• It's Not a Rule, But...OSHA's Guidance on Transgender Restroom Issues
  • June 24, 2015 | Author: Jason C. Taylor
  • Law Firm: McConnaughhay, Coonrod, Pope, Weaver, Stern & Thomas, P.A. - Tallahassee Office
  • Recently, OSHA formed an alliance with the National Center for Transgender Equality (NCTE) to raise awareness for issues related to transgender employees (The agreement can be seen at https://www.osha.gov/dcsp/alliances/ncte/ncte&under;20150427&under;final.html). Among the key issues associated with the alliance was restroom access for transgender employees. On June 1, 2015, OSHA issued its Guide to Restroom Access for Transgender Workers (https://www.osha.gov/Publications/OSHA3795.pdf). The guide sets out that a person’s decision to use a particular restroom can be based on that person’s gender identity as opposed to the gender a person was born as. Acceptable alternatives to the traditional Male/Female restrooms include single-occupant, gender neutral restrooms or gender neutral restrooms with lockable individual stalls. Where the traditional restroom facilities exist, though, the employee can choose which one to use to have the most appropriate and safest option.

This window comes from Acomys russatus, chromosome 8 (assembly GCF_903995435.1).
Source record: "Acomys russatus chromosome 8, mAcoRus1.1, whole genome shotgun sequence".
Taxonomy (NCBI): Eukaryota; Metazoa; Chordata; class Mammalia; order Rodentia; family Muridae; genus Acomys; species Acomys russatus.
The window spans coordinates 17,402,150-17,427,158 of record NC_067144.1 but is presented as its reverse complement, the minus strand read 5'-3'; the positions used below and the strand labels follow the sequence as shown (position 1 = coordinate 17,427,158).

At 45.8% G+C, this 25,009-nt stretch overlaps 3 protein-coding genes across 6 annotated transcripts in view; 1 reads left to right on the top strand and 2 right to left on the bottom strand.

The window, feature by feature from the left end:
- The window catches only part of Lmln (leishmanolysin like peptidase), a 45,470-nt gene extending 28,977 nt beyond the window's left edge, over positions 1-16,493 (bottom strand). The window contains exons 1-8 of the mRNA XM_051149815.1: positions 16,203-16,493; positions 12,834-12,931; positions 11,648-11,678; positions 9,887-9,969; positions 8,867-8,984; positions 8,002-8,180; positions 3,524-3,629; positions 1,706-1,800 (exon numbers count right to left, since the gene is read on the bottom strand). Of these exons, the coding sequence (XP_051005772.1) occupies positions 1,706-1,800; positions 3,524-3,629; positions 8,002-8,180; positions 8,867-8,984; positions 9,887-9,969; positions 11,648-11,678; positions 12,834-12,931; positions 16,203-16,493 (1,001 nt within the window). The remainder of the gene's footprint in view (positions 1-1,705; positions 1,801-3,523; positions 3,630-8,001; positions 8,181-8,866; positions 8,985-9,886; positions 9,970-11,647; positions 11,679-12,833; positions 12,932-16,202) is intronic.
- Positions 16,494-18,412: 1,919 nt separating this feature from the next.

This guide is not law or regulation. OSHA acknowledges this at the end of the publication. However, the guide references EEOC interpretations and precedent and laws from six states or jurisdictions (Colorado, Delaware, District of Columbia, Iowa, Vermont and Washington) addressing gender identity and equality. Further, although OSHA’s tie to this issue seems tenuous, OSHA asserts its sanitation standard gives it the authority to address what it calls “unreasonable restrictions” by an employer as to toilet facilities.

    There is a laudable goal of workplace equality behind the alliance and the restroom guide. There will also be abuse of the protections set out for improper means, as well as issues that may arise related to harassment or other poor conduct. It will be important for employers to find appropriate middle ground in the development and application of policies to comply with the rules and avoid negative audit findings or complaints.